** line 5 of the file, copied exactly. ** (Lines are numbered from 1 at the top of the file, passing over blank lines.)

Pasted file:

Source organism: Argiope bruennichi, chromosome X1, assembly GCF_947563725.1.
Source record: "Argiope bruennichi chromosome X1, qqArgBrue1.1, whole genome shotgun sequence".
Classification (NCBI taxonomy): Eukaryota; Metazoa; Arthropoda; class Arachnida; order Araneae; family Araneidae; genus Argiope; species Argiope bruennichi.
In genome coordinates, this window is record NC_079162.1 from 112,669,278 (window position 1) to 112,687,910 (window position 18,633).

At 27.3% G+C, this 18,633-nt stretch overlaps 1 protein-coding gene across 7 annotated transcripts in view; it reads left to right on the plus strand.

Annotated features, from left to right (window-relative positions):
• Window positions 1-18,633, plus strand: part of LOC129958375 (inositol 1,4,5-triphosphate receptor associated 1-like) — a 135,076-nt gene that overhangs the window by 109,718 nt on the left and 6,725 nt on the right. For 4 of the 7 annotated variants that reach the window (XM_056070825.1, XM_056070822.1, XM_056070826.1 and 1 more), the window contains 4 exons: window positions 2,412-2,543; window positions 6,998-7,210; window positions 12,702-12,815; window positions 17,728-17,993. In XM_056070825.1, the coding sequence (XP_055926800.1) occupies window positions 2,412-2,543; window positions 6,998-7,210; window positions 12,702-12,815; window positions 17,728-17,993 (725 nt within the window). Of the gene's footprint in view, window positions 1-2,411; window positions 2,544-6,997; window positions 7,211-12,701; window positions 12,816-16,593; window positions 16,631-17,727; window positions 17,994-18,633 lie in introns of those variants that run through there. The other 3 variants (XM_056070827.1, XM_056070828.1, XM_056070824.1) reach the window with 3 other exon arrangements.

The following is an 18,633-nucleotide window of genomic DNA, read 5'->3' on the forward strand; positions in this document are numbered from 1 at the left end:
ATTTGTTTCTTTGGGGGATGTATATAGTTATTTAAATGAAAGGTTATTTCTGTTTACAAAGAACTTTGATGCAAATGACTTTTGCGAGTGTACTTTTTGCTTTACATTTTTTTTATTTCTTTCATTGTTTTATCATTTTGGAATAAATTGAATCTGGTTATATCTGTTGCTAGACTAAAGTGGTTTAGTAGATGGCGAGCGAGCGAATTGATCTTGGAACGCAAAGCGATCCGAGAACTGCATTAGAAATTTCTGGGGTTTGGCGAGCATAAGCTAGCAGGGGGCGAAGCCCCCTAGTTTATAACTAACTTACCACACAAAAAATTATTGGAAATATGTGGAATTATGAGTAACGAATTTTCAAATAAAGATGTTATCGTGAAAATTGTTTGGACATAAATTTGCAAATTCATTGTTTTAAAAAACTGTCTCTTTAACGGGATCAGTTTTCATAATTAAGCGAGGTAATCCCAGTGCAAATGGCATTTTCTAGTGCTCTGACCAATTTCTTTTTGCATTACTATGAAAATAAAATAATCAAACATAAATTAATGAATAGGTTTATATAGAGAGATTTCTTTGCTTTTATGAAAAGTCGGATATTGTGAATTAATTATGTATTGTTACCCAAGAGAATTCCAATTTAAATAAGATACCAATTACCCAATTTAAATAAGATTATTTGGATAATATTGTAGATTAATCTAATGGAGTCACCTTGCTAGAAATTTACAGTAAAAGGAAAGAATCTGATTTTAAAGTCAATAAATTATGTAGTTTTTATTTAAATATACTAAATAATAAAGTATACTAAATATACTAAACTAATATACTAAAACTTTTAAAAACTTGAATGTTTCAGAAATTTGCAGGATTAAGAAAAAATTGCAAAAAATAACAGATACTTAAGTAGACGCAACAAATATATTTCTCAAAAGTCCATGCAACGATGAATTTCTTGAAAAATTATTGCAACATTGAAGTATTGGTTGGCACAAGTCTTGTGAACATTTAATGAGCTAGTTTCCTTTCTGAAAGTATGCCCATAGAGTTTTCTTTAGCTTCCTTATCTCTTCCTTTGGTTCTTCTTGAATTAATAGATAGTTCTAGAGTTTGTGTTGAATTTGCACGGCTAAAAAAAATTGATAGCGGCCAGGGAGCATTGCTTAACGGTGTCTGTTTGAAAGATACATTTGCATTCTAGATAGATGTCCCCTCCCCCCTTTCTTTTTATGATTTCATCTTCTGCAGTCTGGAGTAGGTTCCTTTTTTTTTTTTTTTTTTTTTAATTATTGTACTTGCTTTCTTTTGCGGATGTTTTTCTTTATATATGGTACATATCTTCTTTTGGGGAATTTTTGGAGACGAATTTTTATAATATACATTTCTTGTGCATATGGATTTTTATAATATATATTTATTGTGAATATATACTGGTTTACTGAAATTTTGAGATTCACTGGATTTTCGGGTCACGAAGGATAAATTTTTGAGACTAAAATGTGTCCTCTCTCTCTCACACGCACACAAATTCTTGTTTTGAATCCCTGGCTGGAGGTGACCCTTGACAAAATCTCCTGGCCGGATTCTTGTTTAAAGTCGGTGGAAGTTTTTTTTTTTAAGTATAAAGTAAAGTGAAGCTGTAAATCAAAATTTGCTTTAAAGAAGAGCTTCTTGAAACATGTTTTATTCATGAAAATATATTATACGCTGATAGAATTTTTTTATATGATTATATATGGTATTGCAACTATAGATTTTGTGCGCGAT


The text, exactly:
At 27.3% G+C, this 18,633-nt stretch overlaps 1 protein-coding gene across 7 annotated transcripts in view; it reads left to right on the plus strand.